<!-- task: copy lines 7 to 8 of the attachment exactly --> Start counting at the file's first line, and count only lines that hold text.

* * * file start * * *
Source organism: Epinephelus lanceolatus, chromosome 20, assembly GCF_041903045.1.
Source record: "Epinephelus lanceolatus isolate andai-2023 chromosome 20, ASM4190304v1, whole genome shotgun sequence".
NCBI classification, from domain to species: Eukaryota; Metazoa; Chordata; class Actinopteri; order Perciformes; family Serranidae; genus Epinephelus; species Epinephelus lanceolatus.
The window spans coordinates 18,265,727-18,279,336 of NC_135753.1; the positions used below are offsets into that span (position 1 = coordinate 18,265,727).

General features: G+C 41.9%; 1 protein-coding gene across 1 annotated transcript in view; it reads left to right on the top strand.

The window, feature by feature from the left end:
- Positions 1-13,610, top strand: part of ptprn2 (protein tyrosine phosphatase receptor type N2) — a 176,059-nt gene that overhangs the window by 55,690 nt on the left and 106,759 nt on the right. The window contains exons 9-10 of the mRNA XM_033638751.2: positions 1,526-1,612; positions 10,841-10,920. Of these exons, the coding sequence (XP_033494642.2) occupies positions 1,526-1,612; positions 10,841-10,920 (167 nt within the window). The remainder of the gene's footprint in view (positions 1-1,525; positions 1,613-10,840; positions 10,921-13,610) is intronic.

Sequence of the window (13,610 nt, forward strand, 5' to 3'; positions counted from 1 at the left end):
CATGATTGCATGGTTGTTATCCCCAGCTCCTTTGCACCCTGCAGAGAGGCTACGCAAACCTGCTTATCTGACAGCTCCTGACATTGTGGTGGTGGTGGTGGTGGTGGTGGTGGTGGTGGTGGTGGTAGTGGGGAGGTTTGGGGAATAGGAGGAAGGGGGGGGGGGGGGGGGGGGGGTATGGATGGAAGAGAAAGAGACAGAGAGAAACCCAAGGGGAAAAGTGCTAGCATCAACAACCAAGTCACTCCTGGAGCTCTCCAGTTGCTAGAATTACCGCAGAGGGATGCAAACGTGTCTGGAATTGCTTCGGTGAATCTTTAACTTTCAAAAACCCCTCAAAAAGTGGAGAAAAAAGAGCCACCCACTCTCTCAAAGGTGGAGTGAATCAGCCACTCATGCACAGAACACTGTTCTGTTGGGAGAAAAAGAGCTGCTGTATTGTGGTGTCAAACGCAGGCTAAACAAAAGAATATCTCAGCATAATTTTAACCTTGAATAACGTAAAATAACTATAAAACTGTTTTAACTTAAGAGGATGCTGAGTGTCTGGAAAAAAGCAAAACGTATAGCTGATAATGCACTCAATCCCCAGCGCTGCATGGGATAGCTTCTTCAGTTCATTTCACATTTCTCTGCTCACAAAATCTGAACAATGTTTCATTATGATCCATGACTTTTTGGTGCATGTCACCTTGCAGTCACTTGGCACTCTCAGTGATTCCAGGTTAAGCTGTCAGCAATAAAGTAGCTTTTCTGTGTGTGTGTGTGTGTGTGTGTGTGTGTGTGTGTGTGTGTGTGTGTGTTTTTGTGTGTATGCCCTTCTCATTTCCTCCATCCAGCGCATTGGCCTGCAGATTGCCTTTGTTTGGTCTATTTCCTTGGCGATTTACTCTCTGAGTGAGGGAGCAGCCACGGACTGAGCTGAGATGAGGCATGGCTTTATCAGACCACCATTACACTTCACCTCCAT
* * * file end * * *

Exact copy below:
- Positions 1-13,610, top strand: part of ptprn2 (protein tyrosine phosphatase receptor type N2) — a 176,059-nt gene that overhangs the window by 55,690 nt on the left and 106,759 nt on the right. The window contains exons 9-10 of the mRNA XM_033638751.2: positions 1,526-1,612; positions 10,841-10,920. Of these exons, the coding sequence (XP_033494642.2) occupies positions 1,526-1,612; positions 10,841-10,920 (167 nt within the window). The remainder of the gene's footprint in view (positions 1-1,525; positions 1,613-10,840; positions 10,921-13,610) is intronic.

Sequence of the window (13,610 nt, forward strand, 5' to 3'; positions counted from 1 at the left end):